those Xeroxes made over 10 years ago, on March 2nd I was
back in Upton Massachusetts. It wasn’t long before I found myself
back at the same house. Since my last visit I had gained much
experience negotiating access onto private property. With the
confidence of a politician and the mild manors of a Jehovah witness, I
walked to the door and rang the bell. There was no answer. This seemed
all too familiar. I rang again and listened closely for signs of life.
Not a sound. Spying the surrounding area, I saw a neighbor working in
the front yard. I walk over and inquired about the chamber and
property. The woman was very familiar with the chamber. She informed
me that the property was currently owned but no one lived in the home.
After exchanging a few words she politely offered to walk me to the
chamber on the property.
the back of my mind I had an image of what I expected it would look
like. I had seen
many pictures and illustrations of the chamber but I used my
imagination to fill in all the missing details. It was much closer to
the home than I expected. I had always assumed it would have been
hidden under the steeper slopes along the edge of the pond.
As we approached the chamber it blended in the wall flanking
its left. Once we were close enough I could clearly see that a portion
of that same wall had collapsed close to the entrance of the chamber.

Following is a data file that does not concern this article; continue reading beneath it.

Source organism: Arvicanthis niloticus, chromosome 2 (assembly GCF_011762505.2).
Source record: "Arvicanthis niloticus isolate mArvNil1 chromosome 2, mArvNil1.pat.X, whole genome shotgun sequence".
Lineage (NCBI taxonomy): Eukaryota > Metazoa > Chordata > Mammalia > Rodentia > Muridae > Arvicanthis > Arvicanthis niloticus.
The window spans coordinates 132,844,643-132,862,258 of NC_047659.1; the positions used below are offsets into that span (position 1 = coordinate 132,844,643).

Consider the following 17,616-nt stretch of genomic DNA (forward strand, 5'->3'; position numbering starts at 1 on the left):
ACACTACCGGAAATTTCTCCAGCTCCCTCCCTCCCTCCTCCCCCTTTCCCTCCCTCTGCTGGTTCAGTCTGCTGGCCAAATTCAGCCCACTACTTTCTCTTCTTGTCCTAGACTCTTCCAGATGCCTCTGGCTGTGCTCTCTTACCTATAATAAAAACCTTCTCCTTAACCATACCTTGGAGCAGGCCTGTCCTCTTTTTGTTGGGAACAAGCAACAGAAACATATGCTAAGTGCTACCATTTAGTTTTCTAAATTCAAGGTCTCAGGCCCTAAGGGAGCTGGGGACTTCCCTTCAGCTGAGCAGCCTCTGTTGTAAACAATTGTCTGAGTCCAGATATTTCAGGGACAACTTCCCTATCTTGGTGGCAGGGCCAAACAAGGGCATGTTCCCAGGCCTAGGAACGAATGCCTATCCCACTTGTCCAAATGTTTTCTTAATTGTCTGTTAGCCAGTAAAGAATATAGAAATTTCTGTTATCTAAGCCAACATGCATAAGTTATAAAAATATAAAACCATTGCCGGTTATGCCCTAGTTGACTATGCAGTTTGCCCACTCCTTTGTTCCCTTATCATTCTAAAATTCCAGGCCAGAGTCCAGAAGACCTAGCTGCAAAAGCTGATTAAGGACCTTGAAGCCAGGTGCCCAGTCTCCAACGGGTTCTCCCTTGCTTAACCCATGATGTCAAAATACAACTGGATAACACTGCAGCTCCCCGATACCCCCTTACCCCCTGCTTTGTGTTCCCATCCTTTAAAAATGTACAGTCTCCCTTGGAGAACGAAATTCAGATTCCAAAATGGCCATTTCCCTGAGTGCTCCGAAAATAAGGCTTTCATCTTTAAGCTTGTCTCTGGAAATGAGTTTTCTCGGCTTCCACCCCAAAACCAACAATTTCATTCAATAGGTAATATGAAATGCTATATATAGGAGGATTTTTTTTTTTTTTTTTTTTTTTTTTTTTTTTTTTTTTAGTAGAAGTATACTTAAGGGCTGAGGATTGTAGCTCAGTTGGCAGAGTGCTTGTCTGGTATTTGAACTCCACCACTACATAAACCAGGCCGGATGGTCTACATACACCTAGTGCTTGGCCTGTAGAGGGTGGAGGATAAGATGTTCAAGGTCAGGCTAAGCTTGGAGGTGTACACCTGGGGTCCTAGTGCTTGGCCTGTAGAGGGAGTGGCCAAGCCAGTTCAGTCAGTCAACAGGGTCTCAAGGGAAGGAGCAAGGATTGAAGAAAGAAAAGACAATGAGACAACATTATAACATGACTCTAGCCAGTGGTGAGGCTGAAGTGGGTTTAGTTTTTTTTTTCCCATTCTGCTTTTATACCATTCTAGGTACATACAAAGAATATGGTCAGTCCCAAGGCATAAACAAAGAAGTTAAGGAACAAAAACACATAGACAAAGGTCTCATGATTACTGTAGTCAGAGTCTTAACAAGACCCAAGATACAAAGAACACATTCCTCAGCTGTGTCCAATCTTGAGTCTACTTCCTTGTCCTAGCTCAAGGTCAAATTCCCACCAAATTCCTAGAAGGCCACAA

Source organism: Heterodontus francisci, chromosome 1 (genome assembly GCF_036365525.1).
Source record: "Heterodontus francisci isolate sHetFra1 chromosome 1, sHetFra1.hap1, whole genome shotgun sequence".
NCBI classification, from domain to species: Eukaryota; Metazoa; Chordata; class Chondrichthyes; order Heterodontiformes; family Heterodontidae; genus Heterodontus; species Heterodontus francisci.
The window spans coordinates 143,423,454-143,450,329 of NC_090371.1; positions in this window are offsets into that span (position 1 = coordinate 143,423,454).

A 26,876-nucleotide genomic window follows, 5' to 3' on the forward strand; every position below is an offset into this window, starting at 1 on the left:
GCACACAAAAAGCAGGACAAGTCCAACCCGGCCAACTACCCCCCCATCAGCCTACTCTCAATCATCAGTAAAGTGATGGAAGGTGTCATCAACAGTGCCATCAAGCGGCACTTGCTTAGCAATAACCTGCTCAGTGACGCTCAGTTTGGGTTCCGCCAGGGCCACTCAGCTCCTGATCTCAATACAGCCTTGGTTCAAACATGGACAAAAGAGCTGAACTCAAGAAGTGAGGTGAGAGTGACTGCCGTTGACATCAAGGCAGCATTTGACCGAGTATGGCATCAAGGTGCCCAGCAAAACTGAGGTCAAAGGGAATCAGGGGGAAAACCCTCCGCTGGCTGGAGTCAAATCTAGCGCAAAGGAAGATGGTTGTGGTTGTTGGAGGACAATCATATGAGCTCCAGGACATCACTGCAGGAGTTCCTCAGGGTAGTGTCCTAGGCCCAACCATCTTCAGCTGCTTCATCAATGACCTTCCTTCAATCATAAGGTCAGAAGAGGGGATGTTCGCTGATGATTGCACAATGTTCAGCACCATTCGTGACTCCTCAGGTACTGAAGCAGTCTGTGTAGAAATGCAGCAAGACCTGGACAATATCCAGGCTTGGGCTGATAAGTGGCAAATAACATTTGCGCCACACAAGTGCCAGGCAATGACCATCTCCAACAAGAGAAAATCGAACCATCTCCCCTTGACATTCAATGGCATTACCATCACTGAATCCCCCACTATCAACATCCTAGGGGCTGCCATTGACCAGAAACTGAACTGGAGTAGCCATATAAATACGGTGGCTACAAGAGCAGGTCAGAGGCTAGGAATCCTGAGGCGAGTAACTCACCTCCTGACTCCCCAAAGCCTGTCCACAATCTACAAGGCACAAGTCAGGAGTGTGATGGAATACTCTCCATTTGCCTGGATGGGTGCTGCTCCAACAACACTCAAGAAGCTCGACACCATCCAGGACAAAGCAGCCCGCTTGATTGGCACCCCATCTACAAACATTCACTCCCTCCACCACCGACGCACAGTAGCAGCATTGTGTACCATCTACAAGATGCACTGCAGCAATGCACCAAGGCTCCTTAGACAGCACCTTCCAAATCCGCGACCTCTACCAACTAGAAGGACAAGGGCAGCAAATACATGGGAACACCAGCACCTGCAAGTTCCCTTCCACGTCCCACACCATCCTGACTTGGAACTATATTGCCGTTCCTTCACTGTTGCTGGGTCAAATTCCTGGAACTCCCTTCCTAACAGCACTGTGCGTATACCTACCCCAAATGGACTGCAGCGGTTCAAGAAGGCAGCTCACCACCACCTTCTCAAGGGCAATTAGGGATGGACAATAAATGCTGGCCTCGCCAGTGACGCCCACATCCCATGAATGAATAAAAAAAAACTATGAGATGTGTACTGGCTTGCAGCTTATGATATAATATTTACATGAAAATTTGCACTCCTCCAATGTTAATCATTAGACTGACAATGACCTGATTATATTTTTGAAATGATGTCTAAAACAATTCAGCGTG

peered into the chamber and was amazed by how gargantuan the structure
was. Though I was well aware of its exact size, pictures and
measurements never seem to actually prepare you for what you will see.
You could feel a light cool breeze coming out of the chamber. Though
the weather had been very warm and dry recently, the entire chamber
was currently flooded with six inches of water. I could only assume
that the very cool interior prevented water from the last snow melt
I entered the chamber, I attempted to wedge myself between the walls
of the narrow tunnel in order to keep dry. This proved to be effective
way to stay above the water but made it difficult to take pictures.
I decided to take off my shoes and roll up my pants and walk
through the mud and cold water. Once I reached the end of the tunnel,
I was again dumbfounded by the magnitude of the domed chamber.
Having worked with a
mason, I was puzzled by the haphazard arrangement of the
stones. It was frightening to think that several tons of caps stones
were being supported by a jumbled mass of stones, without the help of
cement. Most likely, many
of these stones extend much further into the land surrounding the
chamber. The chamber was an outstanding example of human ingenuity.
After three hundred years or more of neglect, this corbel stone
structure still stands strong.
I was preparing to write the story on Upton Chamber, I discovered that
the town had recently purchased the property it resides on. For quite
a while the town had been petitioning to buy the land to preserve the
chamber. The town used Community Preservation Act money to purchase the property
form the owner Gerald P. Guccione of
R.I.. The chamber has now been gated by the town while they work out plans
to develop the 7.5 acres into a public park.
My thoughts on the matter are mixed. I always
believe that sites like these should be owned and preserved by the
towns or states, but fear what will happen when they are made easily
accessible by the general public. I prefer that property like this is
open to the public but known only to those who take the time to search
for them. We’ll just have to wait and see what develops in the near